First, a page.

The noises which preceded the appearance of the spirit, may easily be accounted for, by the reverberation of the footsteps of the visionary as he entered the dreary solitude, magnified, no doubt, by the horrified state of his mind, into the most uncommon and supernatural sounds; and the echoes of his own voice amongst the rocks, when he challenged the fiend to the combat might give some colour to the conversation, in which he suppose ed himself engaged, while the distempered state of his imagination, wrought up to the highest pitch by such powerful auxiliaries, could be at no loss to conjure op some formida able and frightful form, from among the huge unshapen masses that every where surrounded him, and who, although acting purely on the defensive, must have made him leave the conflict every time he advanced to the attack, full of wounds and bruises, and exhausted by his exertions,

It was truly a pity but the business bad been left te be decided by the supernatural wrestler and Angne's master alone; but as it was, enough was developed by circumstances to enable us to resolve all into natural appearances, especially when assisted by the fantastical colouring of a distempered mind; that such was the case with Angus at the time, there can be no doubt, and it is our painful task to add, that this poor man afterwards died of melancholy.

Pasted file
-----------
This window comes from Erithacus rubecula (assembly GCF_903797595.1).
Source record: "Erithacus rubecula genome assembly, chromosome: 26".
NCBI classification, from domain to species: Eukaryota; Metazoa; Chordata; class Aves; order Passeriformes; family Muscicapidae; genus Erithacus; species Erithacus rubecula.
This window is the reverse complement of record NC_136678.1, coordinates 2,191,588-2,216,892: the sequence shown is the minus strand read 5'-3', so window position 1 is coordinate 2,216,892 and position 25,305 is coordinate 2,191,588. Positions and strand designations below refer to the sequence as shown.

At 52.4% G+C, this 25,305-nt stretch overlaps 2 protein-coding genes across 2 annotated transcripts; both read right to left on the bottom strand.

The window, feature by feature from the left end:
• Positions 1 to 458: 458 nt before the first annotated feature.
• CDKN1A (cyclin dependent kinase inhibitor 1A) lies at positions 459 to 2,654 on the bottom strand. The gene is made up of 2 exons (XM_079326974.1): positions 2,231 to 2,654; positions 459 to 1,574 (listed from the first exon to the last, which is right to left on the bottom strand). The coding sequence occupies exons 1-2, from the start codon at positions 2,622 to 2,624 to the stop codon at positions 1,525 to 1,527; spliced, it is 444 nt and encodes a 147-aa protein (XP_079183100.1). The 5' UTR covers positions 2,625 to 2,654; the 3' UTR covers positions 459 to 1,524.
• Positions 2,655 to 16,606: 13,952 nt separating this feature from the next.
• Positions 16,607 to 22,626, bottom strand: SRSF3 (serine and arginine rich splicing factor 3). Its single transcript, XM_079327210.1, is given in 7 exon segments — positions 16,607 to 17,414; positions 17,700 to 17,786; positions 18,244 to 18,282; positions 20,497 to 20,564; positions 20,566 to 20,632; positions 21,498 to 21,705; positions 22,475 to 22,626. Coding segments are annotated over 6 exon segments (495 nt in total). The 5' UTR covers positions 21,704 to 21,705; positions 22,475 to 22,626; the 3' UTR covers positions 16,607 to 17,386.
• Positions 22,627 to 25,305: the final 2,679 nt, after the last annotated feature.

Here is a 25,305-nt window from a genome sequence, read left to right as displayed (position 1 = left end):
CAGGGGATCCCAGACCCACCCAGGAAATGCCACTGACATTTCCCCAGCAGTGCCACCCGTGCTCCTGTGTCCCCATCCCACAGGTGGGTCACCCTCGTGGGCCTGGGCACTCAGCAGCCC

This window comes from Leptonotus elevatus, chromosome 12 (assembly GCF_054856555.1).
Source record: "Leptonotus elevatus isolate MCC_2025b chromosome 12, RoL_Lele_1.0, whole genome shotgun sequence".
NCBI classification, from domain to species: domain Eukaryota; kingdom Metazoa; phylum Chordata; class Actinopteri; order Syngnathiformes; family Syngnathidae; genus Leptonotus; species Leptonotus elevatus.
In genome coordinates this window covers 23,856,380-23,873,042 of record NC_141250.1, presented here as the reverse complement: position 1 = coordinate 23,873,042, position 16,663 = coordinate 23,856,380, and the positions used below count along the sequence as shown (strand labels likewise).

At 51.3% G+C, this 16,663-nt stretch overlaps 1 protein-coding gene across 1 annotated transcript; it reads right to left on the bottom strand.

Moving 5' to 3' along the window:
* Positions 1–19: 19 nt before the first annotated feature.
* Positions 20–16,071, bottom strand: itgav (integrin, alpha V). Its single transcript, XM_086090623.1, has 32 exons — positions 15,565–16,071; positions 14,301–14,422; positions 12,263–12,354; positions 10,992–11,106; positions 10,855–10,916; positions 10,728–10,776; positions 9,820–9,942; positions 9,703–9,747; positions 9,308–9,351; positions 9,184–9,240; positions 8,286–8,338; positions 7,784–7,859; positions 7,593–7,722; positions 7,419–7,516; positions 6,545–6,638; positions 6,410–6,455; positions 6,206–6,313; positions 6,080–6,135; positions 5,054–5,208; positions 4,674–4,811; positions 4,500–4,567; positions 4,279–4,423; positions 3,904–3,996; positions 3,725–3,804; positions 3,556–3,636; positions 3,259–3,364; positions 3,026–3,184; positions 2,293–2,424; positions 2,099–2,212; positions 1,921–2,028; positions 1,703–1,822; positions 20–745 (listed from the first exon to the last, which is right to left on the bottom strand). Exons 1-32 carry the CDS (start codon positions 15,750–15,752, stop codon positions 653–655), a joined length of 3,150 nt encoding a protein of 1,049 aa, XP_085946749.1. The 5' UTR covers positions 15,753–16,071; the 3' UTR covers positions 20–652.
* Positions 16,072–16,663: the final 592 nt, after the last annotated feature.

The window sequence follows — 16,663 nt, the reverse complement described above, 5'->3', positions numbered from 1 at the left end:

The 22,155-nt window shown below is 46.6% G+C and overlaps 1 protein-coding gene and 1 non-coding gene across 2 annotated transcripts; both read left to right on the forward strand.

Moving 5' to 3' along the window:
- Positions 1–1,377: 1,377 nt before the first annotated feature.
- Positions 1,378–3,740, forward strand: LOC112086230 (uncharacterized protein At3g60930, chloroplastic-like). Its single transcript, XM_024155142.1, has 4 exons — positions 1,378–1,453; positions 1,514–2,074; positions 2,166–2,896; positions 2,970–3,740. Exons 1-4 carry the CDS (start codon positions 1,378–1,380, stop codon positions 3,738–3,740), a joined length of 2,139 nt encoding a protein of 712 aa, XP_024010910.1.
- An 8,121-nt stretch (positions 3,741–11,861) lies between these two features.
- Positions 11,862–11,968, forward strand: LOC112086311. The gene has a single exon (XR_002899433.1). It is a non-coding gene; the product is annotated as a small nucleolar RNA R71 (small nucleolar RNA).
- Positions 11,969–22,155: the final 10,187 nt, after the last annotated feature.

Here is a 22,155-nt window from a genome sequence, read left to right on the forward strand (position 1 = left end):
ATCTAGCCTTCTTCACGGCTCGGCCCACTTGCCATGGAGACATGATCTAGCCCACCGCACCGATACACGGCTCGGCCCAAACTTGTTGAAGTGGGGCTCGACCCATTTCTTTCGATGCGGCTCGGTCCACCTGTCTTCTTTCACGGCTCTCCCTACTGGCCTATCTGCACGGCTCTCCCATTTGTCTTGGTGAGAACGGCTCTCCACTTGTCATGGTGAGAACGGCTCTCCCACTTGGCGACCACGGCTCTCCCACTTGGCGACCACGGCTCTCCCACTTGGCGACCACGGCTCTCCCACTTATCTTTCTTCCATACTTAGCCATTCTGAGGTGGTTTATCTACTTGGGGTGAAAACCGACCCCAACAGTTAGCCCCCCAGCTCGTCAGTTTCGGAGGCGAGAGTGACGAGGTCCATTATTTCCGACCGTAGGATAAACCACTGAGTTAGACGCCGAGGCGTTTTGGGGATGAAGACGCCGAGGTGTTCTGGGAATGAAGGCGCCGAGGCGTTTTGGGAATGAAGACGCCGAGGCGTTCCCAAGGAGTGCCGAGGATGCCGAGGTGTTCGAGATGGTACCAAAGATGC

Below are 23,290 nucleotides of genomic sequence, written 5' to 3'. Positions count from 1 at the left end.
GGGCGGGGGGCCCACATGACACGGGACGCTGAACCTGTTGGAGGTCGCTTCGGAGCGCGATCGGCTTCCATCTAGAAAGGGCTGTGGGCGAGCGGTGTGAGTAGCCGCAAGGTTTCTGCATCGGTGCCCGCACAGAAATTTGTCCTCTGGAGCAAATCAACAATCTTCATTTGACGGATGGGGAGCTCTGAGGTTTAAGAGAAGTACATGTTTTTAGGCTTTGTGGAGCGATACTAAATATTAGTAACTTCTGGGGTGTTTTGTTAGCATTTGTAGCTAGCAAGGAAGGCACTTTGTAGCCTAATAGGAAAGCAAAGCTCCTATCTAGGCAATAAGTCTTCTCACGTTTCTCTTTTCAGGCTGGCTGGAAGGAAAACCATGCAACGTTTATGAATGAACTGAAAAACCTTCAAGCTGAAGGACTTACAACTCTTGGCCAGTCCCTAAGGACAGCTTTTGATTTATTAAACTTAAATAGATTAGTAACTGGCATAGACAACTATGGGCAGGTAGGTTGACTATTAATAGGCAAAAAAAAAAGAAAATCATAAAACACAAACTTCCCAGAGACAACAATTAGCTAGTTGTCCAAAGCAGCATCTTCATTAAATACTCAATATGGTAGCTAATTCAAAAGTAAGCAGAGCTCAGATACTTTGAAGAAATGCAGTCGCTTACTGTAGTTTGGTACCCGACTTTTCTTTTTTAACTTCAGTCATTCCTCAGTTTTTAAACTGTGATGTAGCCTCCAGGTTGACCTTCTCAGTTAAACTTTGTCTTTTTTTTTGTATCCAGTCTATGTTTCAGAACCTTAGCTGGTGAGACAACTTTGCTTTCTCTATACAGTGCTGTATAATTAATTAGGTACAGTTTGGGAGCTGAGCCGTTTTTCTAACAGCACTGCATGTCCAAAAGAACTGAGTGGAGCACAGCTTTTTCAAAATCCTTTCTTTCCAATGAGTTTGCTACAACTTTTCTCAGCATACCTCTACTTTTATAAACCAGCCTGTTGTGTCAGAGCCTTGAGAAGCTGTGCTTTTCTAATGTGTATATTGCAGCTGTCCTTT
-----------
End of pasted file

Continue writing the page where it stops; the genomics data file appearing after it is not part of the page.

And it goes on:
In BRUCE's Travels, we have the following humorous account of a Ghost of a different description, being rather of a thievish nature than given to wrestling, but who seemed in common with other Ghosts, not overfond of being seen by too many people at once. “An Abyssinian, who had died on board, and who had been buried upon the coming out from Loheia bay, had been seen upon our bowsprit for two nights, and had terrified the sailors very much; even the Rais had been not a little alarmed ; and, though he could not directly say that he had seen bim, yet, after I was in bed on the 7th, he complained seriously to me of the bad consequences it would produce if a gale of wind was to rise, and the ghost was to keep his place there, and desired me to come forward and speak to him. “My good Rais,' said I, “I am exceedingly tired, and my head aches much with the sun, which hath been violent to-day. You know the A. byssinian paid for his passage, and, if he does not overload the ship, and I apprehend should be lighter than when we took him on board) I do not think that in justice or equity, either you or I can hinder the ghost from continuing his voyage to Abyssinia, as we cannot judge what serious business he may have there. The Rais began to bless himself that he did not know any thing of his affairs.— Then,' said I, if you do not find he makes the vessel too heavy before, do not molest, him ; because, certainly, if he was to come into any other part of the ship, or if he was to insist to sit in the middle of you (in the disposition that you all are) he would be a greater inconvenience to you than in his present post. Now if he does ns no harm, you will let him ride upon the bowsprit till he is tired, or till he comes to Masuah,